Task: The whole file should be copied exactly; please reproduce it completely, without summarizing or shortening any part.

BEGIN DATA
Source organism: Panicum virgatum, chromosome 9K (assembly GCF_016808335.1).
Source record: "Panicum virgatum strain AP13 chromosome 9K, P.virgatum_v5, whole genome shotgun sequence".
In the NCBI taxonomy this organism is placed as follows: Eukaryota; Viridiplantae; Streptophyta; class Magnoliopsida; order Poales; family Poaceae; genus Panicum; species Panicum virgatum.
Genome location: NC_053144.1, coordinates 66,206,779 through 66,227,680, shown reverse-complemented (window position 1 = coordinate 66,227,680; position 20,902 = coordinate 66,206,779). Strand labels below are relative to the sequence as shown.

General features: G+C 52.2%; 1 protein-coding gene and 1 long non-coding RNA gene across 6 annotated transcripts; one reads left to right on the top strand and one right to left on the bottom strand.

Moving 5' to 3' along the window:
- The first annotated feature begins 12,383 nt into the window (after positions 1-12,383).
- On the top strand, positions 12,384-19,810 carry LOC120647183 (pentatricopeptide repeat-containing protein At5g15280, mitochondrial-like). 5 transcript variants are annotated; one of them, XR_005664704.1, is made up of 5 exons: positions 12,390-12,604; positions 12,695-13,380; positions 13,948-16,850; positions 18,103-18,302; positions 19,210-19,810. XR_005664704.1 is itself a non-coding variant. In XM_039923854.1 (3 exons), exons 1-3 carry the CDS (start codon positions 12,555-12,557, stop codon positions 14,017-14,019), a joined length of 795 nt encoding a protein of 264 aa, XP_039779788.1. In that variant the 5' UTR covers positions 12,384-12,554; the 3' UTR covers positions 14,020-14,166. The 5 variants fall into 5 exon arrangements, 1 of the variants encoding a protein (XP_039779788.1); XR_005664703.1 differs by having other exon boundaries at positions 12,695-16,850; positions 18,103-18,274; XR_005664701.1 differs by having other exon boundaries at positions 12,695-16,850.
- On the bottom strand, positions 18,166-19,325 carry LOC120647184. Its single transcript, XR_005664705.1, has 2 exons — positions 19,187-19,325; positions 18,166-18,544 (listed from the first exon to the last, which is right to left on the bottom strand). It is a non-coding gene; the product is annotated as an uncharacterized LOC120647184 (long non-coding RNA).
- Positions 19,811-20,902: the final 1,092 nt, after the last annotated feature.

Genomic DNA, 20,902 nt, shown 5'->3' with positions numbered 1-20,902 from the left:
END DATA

Source organism: Panicum virgatum, chromosome 9K (assembly GCF_016808335.1).
Source record: "Panicum virgatum strain AP13 chromosome 9K, P.virgatum_v5, whole genome shotgun sequence".
In the NCBI taxonomy this organism is placed as follows: Eukaryota; Viridiplantae; Streptophyta; class Magnoliopsida; order Poales; family Poaceae; genus Panicum; species Panicum virgatum.
Genome location: NC_053144.1, coordinates 66,206,779 through 66,227,680, shown reverse-complemented (window position 1 = coordinate 66,227,680; position 20,902 = coordinate 66,206,779). Strand labels below are relative to the sequence as shown.

General features: G+C 52.2%; 1 protein-coding gene and 1 long non-coding RNA gene across 6 annotated transcripts; one reads left to right on the top strand and one right to left on the bottom strand.

Moving 5' to 3' along the window:
- The first annotated feature begins 12,383 nt into the window (after positions 1-12,383).
- On the top strand, positions 12,384-19,810 carry LOC120647183 (pentatricopeptide repeat-containing protein At5g15280, mitochondrial-like). 5 transcript variants are annotated; one of them, XR_005664704.1, is made up of 5 exons: positions 12,390-12,604; positions 12,695-13,380; positions 13,948-16,850; positions 18,103-18,302; positions 19,210-19,810. XR_005664704.1 is itself a non-coding variant. In XM_039923854.1 (3 exons), exons 1-3 carry the CDS (start codon positions 12,555-12,557, stop codon positions 14,017-14,019), a joined length of 795 nt encoding a protein of 264 aa, XP_039779788.1. In that variant the 5' UTR covers positions 12,384-12,554; the 3' UTR covers positions 14,020-14,166. The 5 variants fall into 5 exon arrangements, 1 of the variants encoding a protein (XP_039779788.1); XR_005664703.1 differs by having other exon boundaries at positions 12,695-16,850; positions 18,103-18,274; XR_005664701.1 differs by having other exon boundaries at positions 12,695-16,850.
- On the bottom strand, positions 18,166-19,325 carry LOC120647184. Its single transcript, XR_005664705.1, has 2 exons — positions 19,187-19,325; positions 18,166-18,544 (listed from the first exon to the last, which is right to left on the bottom strand). It is a non-coding gene; the product is annotated as an uncharacterized LOC120647184 (long non-coding RNA).
- Positions 19,811-20,902: the final 1,092 nt, after the last annotated feature.

Genomic DNA, 20,902 nt, shown 5'->3' with positions numbered 1-20,902 from the left: